Sac. No. 548.
November 27, 1899.
APPEAL from a judgment of the Superior Court of San Joaquin County. Joseph H. Budd, Judge.
The facts are stated in the opinion.
Carpenter Flack, for Appellant.
A.H. Ashley, Nicol Orr, and W.M. Gibson, for Respondents.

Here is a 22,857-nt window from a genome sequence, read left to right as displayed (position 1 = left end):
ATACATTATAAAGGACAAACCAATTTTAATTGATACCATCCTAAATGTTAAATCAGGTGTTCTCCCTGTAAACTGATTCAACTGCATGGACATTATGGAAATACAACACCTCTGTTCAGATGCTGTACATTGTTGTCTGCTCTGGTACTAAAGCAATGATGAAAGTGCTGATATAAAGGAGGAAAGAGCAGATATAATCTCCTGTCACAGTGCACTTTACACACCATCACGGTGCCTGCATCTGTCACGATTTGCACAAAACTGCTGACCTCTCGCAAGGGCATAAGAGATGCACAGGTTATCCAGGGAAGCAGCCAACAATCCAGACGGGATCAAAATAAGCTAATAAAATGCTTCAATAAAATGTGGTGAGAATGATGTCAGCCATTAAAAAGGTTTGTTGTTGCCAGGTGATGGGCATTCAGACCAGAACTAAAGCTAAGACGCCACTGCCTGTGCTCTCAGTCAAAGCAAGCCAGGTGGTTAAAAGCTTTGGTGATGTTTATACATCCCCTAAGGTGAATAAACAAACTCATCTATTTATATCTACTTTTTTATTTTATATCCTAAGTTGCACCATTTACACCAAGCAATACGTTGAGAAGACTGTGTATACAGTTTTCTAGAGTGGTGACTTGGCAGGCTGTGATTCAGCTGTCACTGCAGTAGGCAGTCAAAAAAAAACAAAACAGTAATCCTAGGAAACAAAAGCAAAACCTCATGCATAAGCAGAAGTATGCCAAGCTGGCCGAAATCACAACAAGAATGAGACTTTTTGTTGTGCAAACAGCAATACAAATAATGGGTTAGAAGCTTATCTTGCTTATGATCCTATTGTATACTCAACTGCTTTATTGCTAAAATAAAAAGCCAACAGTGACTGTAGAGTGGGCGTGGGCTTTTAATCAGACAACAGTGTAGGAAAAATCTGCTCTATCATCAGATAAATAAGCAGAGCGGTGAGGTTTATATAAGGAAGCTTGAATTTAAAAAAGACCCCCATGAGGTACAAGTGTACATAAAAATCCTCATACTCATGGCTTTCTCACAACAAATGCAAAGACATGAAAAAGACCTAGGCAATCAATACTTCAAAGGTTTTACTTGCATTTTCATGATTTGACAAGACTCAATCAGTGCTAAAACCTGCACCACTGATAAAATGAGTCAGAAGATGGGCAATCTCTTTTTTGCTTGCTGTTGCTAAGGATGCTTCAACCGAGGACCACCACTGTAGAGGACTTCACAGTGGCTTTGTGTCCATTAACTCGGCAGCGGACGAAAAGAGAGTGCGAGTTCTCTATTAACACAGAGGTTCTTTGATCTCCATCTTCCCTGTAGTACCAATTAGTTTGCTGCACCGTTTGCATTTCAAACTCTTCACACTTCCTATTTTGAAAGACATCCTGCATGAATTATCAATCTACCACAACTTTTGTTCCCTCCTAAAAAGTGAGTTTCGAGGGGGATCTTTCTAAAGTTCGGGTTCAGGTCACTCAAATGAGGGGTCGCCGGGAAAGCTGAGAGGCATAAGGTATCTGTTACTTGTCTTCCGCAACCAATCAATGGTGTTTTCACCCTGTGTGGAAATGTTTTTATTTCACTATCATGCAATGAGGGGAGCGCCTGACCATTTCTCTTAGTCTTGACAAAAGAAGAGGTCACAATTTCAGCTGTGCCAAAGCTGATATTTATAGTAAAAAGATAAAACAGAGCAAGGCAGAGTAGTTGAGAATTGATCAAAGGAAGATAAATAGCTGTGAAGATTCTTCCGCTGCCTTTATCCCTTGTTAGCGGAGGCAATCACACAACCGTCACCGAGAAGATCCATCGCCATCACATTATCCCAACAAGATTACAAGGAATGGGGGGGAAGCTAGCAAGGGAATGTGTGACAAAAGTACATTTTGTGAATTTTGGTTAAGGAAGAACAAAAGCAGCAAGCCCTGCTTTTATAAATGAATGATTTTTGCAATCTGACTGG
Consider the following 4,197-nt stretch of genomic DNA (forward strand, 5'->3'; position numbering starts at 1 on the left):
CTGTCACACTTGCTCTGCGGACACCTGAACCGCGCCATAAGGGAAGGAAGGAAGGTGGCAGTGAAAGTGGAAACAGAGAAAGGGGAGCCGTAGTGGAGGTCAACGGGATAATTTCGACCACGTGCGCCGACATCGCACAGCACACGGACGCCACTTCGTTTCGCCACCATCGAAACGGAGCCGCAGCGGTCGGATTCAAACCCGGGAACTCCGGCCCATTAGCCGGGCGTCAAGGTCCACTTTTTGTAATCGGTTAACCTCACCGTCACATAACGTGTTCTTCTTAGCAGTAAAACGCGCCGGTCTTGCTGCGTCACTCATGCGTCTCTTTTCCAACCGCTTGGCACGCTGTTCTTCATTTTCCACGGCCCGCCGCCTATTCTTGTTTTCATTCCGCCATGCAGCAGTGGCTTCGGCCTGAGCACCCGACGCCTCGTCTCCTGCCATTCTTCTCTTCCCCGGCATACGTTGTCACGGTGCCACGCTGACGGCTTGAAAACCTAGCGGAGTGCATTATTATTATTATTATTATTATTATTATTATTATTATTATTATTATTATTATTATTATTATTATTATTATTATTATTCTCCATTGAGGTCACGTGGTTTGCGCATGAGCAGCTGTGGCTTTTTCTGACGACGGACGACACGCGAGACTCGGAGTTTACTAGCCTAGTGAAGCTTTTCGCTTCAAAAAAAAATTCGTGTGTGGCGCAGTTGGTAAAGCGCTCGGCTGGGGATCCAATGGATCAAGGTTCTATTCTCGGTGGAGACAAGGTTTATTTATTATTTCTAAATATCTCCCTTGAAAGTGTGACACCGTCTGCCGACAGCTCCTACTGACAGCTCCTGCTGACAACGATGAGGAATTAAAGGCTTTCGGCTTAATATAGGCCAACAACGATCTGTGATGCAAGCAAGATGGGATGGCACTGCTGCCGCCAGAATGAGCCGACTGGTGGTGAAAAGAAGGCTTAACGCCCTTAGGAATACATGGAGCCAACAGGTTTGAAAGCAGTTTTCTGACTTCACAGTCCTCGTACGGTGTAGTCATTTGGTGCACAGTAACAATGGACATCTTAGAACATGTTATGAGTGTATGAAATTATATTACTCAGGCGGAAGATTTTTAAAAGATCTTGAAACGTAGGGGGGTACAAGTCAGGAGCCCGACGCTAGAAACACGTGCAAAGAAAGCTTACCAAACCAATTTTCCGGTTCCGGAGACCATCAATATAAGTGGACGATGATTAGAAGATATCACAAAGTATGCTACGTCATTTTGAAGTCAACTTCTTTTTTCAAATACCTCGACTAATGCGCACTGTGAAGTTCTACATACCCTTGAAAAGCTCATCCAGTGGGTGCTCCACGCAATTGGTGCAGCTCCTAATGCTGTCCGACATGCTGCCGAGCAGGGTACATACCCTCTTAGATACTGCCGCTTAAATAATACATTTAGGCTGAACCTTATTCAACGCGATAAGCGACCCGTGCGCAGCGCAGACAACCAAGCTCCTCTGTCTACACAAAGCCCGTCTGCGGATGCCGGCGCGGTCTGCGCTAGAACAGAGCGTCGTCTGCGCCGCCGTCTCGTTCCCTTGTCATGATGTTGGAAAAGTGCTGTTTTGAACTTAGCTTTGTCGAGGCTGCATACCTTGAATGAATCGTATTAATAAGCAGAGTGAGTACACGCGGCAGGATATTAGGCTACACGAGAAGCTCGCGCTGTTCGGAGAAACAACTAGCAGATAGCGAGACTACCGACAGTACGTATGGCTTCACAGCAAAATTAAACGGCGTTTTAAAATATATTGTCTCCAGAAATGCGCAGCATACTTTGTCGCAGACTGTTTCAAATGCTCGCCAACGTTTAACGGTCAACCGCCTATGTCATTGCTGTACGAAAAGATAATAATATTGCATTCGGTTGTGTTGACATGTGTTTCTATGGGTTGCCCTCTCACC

Action to recover damages for malicious prosecution. A demurrer was interposed to the complaint in the court below and sustained. Judgment was thereupon entered in favor of defendants. This appeal is from the judgment upon the judgment-roll and for the purpose of reviewing the order of the court sustaining the demurrer. The complaint alleges in substance that at all times therein mentioned defendant Nutter was district attorney of San Joaquin county, and that defendant Parker was justice of the peace of Stockton township in said county. That defendants Langford and De Vries were sureties on the official bond of defendant Nutter as such district attorney. That about the eighteenth day of January, 1898, the defendants Nutter, Weinberg, Parker, and Sapiro entered into a conspiracy to falsely and maliciously charge the plaintiff with the crime of grand larceny, and, in pursuance of such conspiracy, the said defendants last herein named, filed two written complaints in the justice's court of said defendant Parker and with said Parker as justice of the peace. That upon said complaints warrants of arrest were issued and plaintiff was arrested and taken in custody and compelled to give bail to secure his release. That after an examination of witnesses, and upon the advice and at the request of defendant Nutter as district attorney, the defendant Parker, as justice of the peace, held the plaintiff to answer and appear before the superior court of said county upon two charges of grand larceny. That afterward, on the twenty-first day of February, 1896, the defendant Nutter, as district attorney, filed two informations in the superior court of said county charging plaintiff with the crime of grand larceny in each case, said informations being based upon the commitments and orders made by said Parker as justice. That in all of said matters the defendants Nutter, Weinberg, Parker, and Sapiro acted maliciously and without probable cause. "That subsequently, and on the first day of March, 1898, the plaintiff was released and discharged from custody and said informations dismissed by the Hon. Joseph H. Budd, judge of the said superior court, on the ground that there was no evidence, cause, or probability that a crime had been committed, or that plaintiff was in any way connected with the crime of grand larceny, or any crime."